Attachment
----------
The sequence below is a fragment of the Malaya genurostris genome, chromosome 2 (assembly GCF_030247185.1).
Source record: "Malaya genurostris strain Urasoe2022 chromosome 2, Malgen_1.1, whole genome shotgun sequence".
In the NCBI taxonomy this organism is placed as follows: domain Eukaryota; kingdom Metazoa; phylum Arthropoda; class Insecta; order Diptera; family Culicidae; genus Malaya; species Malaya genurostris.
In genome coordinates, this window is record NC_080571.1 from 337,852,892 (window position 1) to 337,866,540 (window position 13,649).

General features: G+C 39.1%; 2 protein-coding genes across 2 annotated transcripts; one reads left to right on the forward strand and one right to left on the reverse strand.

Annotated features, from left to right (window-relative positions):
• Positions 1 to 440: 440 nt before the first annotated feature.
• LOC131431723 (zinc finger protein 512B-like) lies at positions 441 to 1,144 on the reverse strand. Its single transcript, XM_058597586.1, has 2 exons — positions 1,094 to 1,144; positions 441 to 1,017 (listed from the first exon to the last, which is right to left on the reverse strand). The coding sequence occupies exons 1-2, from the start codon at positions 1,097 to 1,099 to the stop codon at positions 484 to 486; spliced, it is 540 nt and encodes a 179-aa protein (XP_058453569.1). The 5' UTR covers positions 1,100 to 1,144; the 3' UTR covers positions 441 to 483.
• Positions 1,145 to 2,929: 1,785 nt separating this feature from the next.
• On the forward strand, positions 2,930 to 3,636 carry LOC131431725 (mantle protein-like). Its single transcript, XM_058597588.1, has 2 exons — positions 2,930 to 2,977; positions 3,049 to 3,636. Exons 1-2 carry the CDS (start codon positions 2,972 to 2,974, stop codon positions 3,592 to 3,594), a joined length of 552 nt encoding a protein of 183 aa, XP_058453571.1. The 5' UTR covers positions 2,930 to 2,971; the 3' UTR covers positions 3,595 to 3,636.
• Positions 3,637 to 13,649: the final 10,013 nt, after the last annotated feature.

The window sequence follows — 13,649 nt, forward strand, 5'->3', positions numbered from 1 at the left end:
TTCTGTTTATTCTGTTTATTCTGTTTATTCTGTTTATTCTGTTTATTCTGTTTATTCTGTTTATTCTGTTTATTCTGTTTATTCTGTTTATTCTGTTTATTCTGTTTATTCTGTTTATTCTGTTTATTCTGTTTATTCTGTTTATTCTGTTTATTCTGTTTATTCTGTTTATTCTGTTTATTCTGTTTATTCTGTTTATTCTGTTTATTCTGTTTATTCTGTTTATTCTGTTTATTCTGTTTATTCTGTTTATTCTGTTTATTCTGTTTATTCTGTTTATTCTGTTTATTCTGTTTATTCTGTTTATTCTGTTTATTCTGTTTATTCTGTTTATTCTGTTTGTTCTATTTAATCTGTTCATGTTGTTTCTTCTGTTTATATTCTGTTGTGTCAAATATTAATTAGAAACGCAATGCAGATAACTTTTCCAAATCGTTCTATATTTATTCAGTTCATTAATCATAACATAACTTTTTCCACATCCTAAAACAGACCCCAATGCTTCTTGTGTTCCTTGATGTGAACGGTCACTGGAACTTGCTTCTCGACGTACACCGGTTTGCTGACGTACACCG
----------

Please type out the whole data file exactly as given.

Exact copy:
The sequence below is a fragment of the Malaya genurostris genome, chromosome 2 (assembly GCF_030247185.1).
Source record: "Malaya genurostris strain Urasoe2022 chromosome 2, Malgen_1.1, whole genome shotgun sequence".
In the NCBI taxonomy this organism is placed as follows: domain Eukaryota; kingdom Metazoa; phylum Arthropoda; class Insecta; order Diptera; family Culicidae; genus Malaya; species Malaya genurostris.
In genome coordinates, this window is record NC_080571.1 from 337,852,892 (window position 1) to 337,866,540 (window position 13,649).

General features: G+C 39.1%; 2 protein-coding genes across 2 annotated transcripts; one reads left to right on the forward strand and one right to left on the reverse strand.

Annotated features, from left to right (window-relative positions):
• Positions 1 to 440: 440 nt before the first annotated feature.
• LOC131431723 (zinc finger protein 512B-like) lies at positions 441 to 1,144 on the reverse strand. Its single transcript, XM_058597586.1, has 2 exons — positions 1,094 to 1,144; positions 441 to 1,017 (listed from the first exon to the last, which is right to left on the reverse strand). The coding sequence occupies exons 1-2, from the start codon at positions 1,097 to 1,099 to the stop codon at positions 484 to 486; spliced, it is 540 nt and encodes a 179-aa protein (XP_058453569.1). The 5' UTR covers positions 1,100 to 1,144; the 3' UTR covers positions 441 to 483.
• Positions 1,145 to 2,929: 1,785 nt separating this feature from the next.
• On the forward strand, positions 2,930 to 3,636 carry LOC131431725 (mantle protein-like). Its single transcript, XM_058597588.1, has 2 exons — positions 2,930 to 2,977; positions 3,049 to 3,636. Exons 1-2 carry the CDS (start codon positions 2,972 to 2,974, stop codon positions 3,592 to 3,594), a joined length of 552 nt encoding a protein of 183 aa, XP_058453571.1. The 5' UTR covers positions 2,930 to 2,971; the 3' UTR covers positions 3,595 to 3,636.
• Positions 3,637 to 13,649: the final 10,013 nt, after the last annotated feature.

The window sequence follows — 13,649 nt, forward strand, 5'->3', positions numbered from 1 at the left end:
TTCTGTTTATTCTGTTTATTCTGTTTATTCTGTTTATTCTGTTTATTCTGTTTATTCTGTTTATTCTGTTTATTCTGTTTATTCTGTTTATTCTGTTTATTCTGTTTATTCTGTTTATTCTGTTTATTCTGTTTATTCTGTTTATTCTGTTTATTCTGTTTATTCTGTTTATTCTGTTTATTCTGTTTATTCTGTTTATTCTGTTTATTCTGTTTATTCTGTTTATTCTGTTTATTCTGTTTATTCTGTTTATTCTGTTTATTCTGTTTATTCTGTTTATTCTGTTTATTCTGTTTATTCTGTTTATTCTGTTTATTCTGTTTATTCTGTTTATTCTGTTTGTTCTATTTAATCTGTTCATGTTGTTTCTTCTGTTTATATTCTGTTGTGTCAAATATTAATTAGAAACGCAATGCAGATAACTTTTCCAAATCGTTCTATATTTATTCAGTTCATTAATCATAACATAACTTTTTCCACATCCTAAAACAGACCCCAATGCTTCTTGTGTTCCTTGATGTGAACGGTCACTGGAACTTGCTTCTCGACGTACACCGGTTTGCTGACGTACACCG